11 Feb AMP UP YOUR FLOWER GARDEN DESIGN
You’ve been growing flowers for a while now, and although you already know that every garden needs structure and year-round interest, you’ve hit a wall with your flower garden design. We’re here to help! There are tons of ways to add interest to your flower garden, taking it from a pretty beginner garden to a wham-pow! next level space. Here’s how the pros do it — and with a little thought and pre-planning, you can, too.
AMP UP YOUR FLOWER GARDEN DESIGN:
Start with the Basics
Your flower garden should start with some evergreen plant material like shrubs and trees — these are truly valuable because they provide a backdrop to your dazzling flower display, and give the eye a place to rest. Trees also offer height in an otherwise lower-profile garden space, giving it additional interest. So reach for those boxwoods, yaupons, hollies, pittosporums — whatever evergreen shrubs and trees that are recommended for your area and that will coexist with the growing requirements of your flowers.
Mix Up Your Flower Types
Beginner gardeners often get confused with different plant types like perennials, annuals, and biennials, but more experienced gardeners like you have those basics down. So, in terms of your flower garden design, aim for incorporating lots of different types of plants — start with your flowering perennials in different heights, add in a variety of flowering bulbs that pop up at different times of the year, and leave space for those fleeting but oh-so-pretty annuals. Experiment with flowering shrubs and ornamental trees, and consider adding some wildflower seeds that will bloom with abandon. This type of flower planting ensures that you’ll have a huge array of blooms to enjoy for most of the year, not just in the spring.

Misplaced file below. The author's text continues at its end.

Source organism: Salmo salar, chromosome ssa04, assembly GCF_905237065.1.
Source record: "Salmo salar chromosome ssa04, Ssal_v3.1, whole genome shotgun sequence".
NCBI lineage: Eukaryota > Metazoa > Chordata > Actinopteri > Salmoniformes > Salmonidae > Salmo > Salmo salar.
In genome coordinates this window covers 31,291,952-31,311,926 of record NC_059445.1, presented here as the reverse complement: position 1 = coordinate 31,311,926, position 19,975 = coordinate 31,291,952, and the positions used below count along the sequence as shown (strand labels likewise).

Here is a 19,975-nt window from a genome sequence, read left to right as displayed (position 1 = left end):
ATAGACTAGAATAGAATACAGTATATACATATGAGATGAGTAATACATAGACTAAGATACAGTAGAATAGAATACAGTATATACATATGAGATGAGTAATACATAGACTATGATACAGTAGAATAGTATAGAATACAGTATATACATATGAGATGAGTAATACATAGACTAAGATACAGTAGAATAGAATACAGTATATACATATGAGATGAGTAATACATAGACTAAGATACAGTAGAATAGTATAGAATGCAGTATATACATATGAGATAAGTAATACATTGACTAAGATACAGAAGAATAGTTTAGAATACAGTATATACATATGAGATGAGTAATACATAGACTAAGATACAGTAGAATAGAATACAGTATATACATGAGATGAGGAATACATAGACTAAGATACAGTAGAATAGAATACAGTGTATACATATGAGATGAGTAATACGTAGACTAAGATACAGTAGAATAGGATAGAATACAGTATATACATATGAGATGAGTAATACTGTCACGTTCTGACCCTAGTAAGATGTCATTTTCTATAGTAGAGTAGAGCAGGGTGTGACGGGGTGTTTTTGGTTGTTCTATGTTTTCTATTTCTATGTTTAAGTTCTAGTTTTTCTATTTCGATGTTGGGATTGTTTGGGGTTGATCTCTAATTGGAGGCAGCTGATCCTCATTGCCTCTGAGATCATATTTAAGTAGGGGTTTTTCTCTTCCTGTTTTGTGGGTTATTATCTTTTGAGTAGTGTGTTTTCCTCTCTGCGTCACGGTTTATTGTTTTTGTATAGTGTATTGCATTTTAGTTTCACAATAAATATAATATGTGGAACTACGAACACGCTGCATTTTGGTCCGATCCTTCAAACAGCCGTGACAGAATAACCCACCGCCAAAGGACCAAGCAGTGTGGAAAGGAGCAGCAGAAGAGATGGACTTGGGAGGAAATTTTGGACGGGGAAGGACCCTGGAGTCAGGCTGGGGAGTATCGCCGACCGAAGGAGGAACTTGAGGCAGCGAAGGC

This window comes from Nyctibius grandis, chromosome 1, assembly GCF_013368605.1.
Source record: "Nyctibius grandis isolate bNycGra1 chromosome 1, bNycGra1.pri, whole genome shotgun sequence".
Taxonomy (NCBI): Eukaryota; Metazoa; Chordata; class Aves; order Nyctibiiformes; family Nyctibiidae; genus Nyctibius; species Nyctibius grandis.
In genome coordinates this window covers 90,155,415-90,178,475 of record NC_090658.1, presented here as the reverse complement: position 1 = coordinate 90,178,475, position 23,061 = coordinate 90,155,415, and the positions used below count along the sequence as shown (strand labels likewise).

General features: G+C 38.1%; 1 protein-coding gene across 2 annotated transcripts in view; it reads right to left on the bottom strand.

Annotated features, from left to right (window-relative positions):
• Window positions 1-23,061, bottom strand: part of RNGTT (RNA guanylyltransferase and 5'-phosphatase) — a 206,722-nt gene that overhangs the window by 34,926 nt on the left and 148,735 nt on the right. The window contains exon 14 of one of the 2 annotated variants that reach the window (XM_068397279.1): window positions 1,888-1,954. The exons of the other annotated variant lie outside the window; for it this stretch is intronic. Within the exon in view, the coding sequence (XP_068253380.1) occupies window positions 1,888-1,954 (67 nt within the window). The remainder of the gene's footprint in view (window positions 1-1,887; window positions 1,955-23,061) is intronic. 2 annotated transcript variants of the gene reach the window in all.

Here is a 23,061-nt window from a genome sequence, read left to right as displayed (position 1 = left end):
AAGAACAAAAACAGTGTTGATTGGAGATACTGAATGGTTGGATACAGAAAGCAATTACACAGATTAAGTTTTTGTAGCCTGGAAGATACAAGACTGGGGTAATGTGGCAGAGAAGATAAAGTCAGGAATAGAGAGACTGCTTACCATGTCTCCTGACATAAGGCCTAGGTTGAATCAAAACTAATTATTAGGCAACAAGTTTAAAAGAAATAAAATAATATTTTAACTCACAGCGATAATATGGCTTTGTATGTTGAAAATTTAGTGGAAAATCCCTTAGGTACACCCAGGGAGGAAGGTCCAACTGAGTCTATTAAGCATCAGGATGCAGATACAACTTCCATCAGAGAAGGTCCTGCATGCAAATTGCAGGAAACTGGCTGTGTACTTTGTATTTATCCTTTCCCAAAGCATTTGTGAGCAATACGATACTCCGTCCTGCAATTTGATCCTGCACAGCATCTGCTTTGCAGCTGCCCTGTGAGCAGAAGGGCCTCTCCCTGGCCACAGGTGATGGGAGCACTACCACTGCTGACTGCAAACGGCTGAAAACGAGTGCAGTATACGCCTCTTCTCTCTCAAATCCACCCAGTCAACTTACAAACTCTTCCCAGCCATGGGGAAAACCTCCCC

Plan Your Color Palette
English cottage gardens are known for their wild jumble of every color imaginable, and while that is a particularly charming look of its own, you can experiment with other color schemes, too. Try a hot-color garden with reds, oranges, pinks, and yellows — these colors are energizing and bold. Looking for a more restful and romantic vibe? Reach for the cool colors of blue, purple, lavender, and white. High contrast colors (white + any color, purple + yellow, orange + blue) are also energizing, while a monochromatic scheme (one color in a range of hues) is calming.
Add Some Non-Flowering Goodness
So, as much as we obviously love flowers, having an entire garden of only flowering plant material can be a bit overwhelming. Certainly, your evergreen shrubs and trees will help soften things a bit, but are there other plants that do the same? Yes, there are. Look for ornamental grasses to add a contrast of texture and form (and they range from tall to wee), herbs, and even vegetables. There’s no reason why you can’t have edible plant material in your flower garden, particularly if you’re short on space.